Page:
This article is about one of the largest known meat-eating dinosaurs, and therefore one of the largest terrestrial carnivores to have ever existed. The dinosaur is thought to have equalled or even surpassed Tyrannosaurus in length, and the article is one of the most viewed dinosaur articles on Wikipedia. The article contains practically everything ever published about this animal, and covers the scientific debate/competition about the maximum size of theropod dinosaurs. The article is a GA and has been copy-edited. FunkMonk (talk) 17:10, 30 September 2016 (UTC)

Comments from Jim[edit]

Very comprehensive and well written, but, of course, some quibbles

  • I appreciate that there need to be some technical terms, but in places they appear unnecessary. How is "caudal (tail) vertebrae" better than "tail vertebrae" either in style or information content? Please check to see where the text can be made reader-friendlier
I swapped the words so the scientific terms for vertebrae are in parenthesis. But for most of the other anatomical terms, the scientific terms are the most used, and using something like "groove" instead of sulcus would be too generic (and make the meaning less clear), I think. FunkMonk (talk) 16:14, 3 October 2016 (UTC)
  • Similarly, if you are going to use technical or mainly US terms, make sure they are linked. I noticed Vertebra, dune buggy and badlands, but there may be others
Linked. FunkMonk (talk) 16:14, 3 October 2016 (UTC)
  • genus of theropod dinosaur — is this a typo or a hunters' plural as in "I killed three lion, six tiger and two gigantosaur?
It is supposed to be singular. Like "is a genus of psittacine parrot", or some such... FunkMonk (talk) 16:14, 3 October 2016 (UTC)
  • honours the discoverer why do we have to read most of the article to find who he is?.
Now added to intro, is that what you meant? History is the only place in the article body where that info makes sense. FunkMonk (talk) 16:14, 3 October 2016 (UTC)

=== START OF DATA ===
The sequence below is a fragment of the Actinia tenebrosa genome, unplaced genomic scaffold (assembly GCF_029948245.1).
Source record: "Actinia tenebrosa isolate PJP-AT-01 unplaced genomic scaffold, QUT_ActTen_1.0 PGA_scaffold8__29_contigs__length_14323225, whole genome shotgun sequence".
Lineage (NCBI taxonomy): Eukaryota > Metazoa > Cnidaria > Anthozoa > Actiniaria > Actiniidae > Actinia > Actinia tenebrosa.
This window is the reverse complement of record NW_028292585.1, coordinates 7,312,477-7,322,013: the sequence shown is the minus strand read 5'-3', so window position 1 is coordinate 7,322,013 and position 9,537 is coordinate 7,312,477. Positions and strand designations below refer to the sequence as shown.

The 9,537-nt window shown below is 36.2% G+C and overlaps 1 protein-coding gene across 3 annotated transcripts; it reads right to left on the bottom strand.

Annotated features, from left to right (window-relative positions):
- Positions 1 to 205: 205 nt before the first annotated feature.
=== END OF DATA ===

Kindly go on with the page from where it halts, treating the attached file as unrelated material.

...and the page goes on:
• fully devoted— how does this differ from "devoted"?
Removed. FunkMonk (talk) 16:14, 3 October 2016 (UTC)
  • WW2 expand and link
Hehe, the link was removed by a copy editor... Added again. FunkMonk (talk) 16:14, 3 October 2016 (UTC)

I might have another read through in due course. Jimfbleak (talk) 06:12, 3 October 2016 (UTC)

Cool! FunkMonk (talk) 16:14, 3 October 2016 (UTC)
  • Support, no further queries, all looks good Jimfbleak (talk) 18:22, 3 October 2016 (UTC)
Thanks! FunkMonk (talk) 19:42, 3 October 2016 (UTC)

Comments Support from Cas Liber[edit]

Great to see this one here - more soon. Cas Liber (talk · contribs) 00:34, 5 October 2016 (UTC)

Though incompletely known, the skull of Giganotosaurus appears to have been proportionally low. - what does "proportionally low" mean?
I guess it means in proportion to its length, but the source doesn't specify. I've removed "proportionally", better? FunkMonk (talk) 18:21, 5 October 2016 (UTC)

Having read though, nothing else is jumping out at looking okay really. Cas Liber (talk · contribs) 12:26, 5 October 2016 (UTC) i.e. support on comprehensiveness and prose. Cas Liber (talk · contribs) 01:00, 6 October 2016 (UTC)

Thanks! FunkMonk (talk) 08:55, 6 October 2016 (UTC)

Image review: All good. LittleJerry (talk) 17:03, 15 October 2016 (UTC)

Ike Altgens[edit]

Nominator(s): —ATS 🖖 Talk 07:49, 30 September 2016 (UTC)

I know, I know ... I said I would never put myself through this again—but this article deserves its place in the sun.

Promoted to FA status in 2006, it fell into disrepair and was demoted in 2010. After a good deal of work and a peer review that went nowhere, I brought it to FAC in 2014 only to watch it die on the vine. Instead, I went to GAN, where Location quite properly put it through the ringer, and MrBill3 lent a vital hand in bringing the article to GA status. It has been virtually untouched since—stable, thorough, correct, and ready. I am bound to see this one through. —ATS 🖖 Talk 07:49, 30 September 2016 (UTC)

  • Reviewers please note: this article contains numerous invisible comments, some of which provide citations to otherwise non-controversial details that may not appear on their face to be cited.
  • Lead sentence: I googled Ike. He seems to be best known for his photographs with the JFK assassination. IMO, this should be noted in the lead sentence or at least the 1st para. Compare Richard Drew (photographer).
  • WP:OVERLINK: film, actor, model, television, dialogue etc. need not be linked.
Disagree with "model"—too many meanings. Otherwise done.
  • JFK needs to be linked. The article seems to assume an American reader; how Jackie is related to JFK is not told.
  • Jumping to Assassination of President Kennedy section: "This meant that what I took, ... " quote is sudden without context; When did Ike say this? Immediate reaction, in an interview decades after? Similarly for "To have a President shot ... "
First: done; second: all part of "Altgens would later write".
  • A non-American may not understand the JFK, John F. Kennedy is the same person; similarly Jacqueline Kennedy, Jackie Kennedy